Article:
Thirteen male subjects participated in this study, with the subjects divided into three categories based on injury level: persons with tetraplegia, TP, (complete lesion between C5-C7), those with paraplegia, PP, (complete lesion between T2-T9), and controls with no injury, AB. All SCI was of traumatic origin, occurring at least 3 years prior to this study. Individuals presenting with pelvic obliquity or scoliosis were excluded. All but one subject drove. Permission to utilize human participants was obtained from the Institutional Review Board and the participants indicated their informed consent. Table 1 describes the subject characteristics.
Table 1. Physical description of the subjects who participated in the trials. Category Subject Age Height
TP DL 27 188 64.3 C5-C6 3 MB 28 185 60.9 C5-C6 6 KR 35 183 82.7 C6-C7 17 TT 44 180 76.3 C7 20 PP JB 35 177 85.7 T2-T3 29 JW 38 179 79.9 T4-T5 16 SH 35 191 76.4 T7 12 AC 28 183 83.9 T9 6 AB CH 29 160 58.2 NA NA DK 29 191 86.0 NA NA GN 30 175 64.7 NA NA MP 33 178 55.2 NA NA RS 29 175 67.9 NA NA
TP=tetraplegic; PP=paraplegic; AB=able-bodied; NA=not applicable; post injury in years.
Wearing cotton sweatpants and a T-shirt, each subject was instructed to remain facing forward while focusing on a target fixed with respect to the platform. He attempted to keep his arms crossed against his chest throughout the duration of the maneuver. This was done to eliminate the use of the hands and arms in maintaining balance, in order to concentrate on the performance of the trunk musculature. Use of the upper limbs to stabilize oneself signified a loss of stability. A lap belt, connected to the platform, was used to secure the subject. Prior to the start of each trial, the subject was positioned with his trunk centered in the chair back and the posterior of the buttocks to the back of the seat. Footrests were used to support the legs, but the footplates were rotated out of the way in the tests with controls to prevent possible voluntary torque generation about the ankles.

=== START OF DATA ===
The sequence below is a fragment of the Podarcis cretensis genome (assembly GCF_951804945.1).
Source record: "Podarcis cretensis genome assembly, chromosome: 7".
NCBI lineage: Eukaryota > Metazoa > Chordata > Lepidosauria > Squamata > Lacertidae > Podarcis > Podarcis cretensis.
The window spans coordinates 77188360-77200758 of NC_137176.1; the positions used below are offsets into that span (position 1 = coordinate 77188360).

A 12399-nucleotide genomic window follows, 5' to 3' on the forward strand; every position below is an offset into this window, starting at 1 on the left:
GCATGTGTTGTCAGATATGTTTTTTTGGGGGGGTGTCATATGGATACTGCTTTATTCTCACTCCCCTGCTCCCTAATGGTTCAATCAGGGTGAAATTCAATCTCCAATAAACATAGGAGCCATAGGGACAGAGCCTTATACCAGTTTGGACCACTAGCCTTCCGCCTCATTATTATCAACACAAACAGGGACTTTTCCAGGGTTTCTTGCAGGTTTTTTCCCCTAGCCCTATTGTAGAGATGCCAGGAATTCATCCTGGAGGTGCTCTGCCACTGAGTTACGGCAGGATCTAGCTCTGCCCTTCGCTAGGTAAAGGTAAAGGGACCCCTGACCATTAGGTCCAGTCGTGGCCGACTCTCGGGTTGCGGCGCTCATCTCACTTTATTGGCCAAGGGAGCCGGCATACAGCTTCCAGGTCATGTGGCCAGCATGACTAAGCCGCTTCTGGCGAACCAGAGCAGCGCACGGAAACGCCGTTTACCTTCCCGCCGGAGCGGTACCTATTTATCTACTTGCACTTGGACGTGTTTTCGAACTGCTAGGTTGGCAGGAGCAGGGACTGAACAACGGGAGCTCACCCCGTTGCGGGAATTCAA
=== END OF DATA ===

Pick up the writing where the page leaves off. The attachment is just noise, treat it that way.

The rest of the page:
Quantification of Subject Response
An 8-mm video camera, focused on the right side of the subject, captured movement in the sagittal plane. Since it was connected to the platform itself, the camera did not move relative to the platform during the testing. This greatly improved resolution by reducing the required size of the field of view. Video data were examined to determine if a loss of stability, defined as contact of the upper limbs with either the wheelchair or the legs, occurred during a trial. Synchronization with the input permitted the detection of the Disturbance level corresponding with the onset of instability.
Center-of-pressure (CP) movement has been widely used in quantifying standing balance (21), but to provide a continuous measure of seated postural stability, a new index was developed, based on motion of the subject's CP with respect to the seat (CPS). CPS was computed from vertical ground reaction forces measured by load cells placed between the wheelchair and the platform; compensation was performed for the presence of the wheelchair and the rotation. Detailed formulation of its computation is provided elsewhere (16).
Absolute movement of the CPS, however, does not describe the stability of the subject. CPS displacement may be significant without the subject losing postural stability, so long as the excursion limit, which may vary among individuals, is not surpassed. CPS movement should be normalized with respect to the capability of each subject to better gauge postural control. Koozekanani et al. (21), advanced the concept of "stability margin" with respect to standing balance. The stability margin represented the minimum distance from the location of the CP to the edge of the base of support. If the CP were to go outside the base of support, the individual would fall.